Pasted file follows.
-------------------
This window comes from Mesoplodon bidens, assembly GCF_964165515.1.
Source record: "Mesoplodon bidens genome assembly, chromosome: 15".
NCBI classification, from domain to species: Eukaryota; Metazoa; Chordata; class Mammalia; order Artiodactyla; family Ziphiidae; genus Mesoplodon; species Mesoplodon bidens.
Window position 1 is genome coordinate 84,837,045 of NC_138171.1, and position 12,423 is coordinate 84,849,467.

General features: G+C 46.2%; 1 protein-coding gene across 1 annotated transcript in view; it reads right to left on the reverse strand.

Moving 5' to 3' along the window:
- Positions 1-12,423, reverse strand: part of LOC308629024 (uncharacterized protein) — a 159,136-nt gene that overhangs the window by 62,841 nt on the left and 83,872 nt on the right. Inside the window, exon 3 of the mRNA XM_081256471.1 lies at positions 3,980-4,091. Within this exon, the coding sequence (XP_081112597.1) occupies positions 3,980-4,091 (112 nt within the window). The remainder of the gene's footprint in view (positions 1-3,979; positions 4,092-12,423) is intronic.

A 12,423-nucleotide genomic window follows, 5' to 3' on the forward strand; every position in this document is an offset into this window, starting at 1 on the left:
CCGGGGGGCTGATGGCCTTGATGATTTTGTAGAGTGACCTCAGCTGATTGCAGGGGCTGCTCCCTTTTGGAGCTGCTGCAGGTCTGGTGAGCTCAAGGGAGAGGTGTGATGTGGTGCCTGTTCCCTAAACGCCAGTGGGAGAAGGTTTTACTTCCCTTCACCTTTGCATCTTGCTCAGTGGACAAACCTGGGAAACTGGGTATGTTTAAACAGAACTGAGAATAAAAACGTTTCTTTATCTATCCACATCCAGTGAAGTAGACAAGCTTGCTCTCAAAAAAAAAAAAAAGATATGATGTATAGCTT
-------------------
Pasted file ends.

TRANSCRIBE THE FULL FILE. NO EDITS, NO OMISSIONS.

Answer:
This window comes from Mesoplodon bidens, assembly GCF_964165515.1.
Source record: "Mesoplodon bidens genome assembly, chromosome: 15".
NCBI classification, from domain to species: Eukaryota; Metazoa; Chordata; class Mammalia; order Artiodactyla; family Ziphiidae; genus Mesoplodon; species Mesoplodon bidens.
Window position 1 is genome coordinate 84,837,045 of NC_138171.1, and position 12,423 is coordinate 84,849,467.

General features: G+C 46.2%; 1 protein-coding gene across 1 annotated transcript in view; it reads right to left on the reverse strand.

Moving 5' to 3' along the window:
- Positions 1-12,423, reverse strand: part of LOC308629024 (uncharacterized protein) — a 159,136-nt gene that overhangs the window by 62,841 nt on the left and 83,872 nt on the right. Inside the window, exon 3 of the mRNA XM_081256471.1 lies at positions 3,980-4,091. Within this exon, the coding sequence (XP_081112597.1) occupies positions 3,980-4,091 (112 nt within the window). The remainder of the gene's footprint in view (positions 1-3,979; positions 4,092-12,423) is intronic.

A 12,423-nucleotide genomic window follows, 5' to 3' on the forward strand; every position in this document is an offset into this window, starting at 1 on the left:
CCGGGGGGCTGATGGCCTTGATGATTTTGTAGAGTGACCTCAGCTGATTGCAGGGGCTGCTCCCTTTTGGAGCTGCTGCAGGTCTGGTGAGCTCAAGGGAGAGGTGTGATGTGGTGCCTGTTCCCTAAACGCCAGTGGGAGAAGGTTTTACTTCCCTTCACCTTTGCATCTTGCTCAGTGGACAAACCTGGGAAACTGGGTATGTTTAAACAGAACTGAGAATAAAAACGTTTCTTTATCTATCCACATCCAGTGAAGTAGACAAGCTTGCTCTCAAAAAAAAAAAAAAGATATGATGTATAGCTT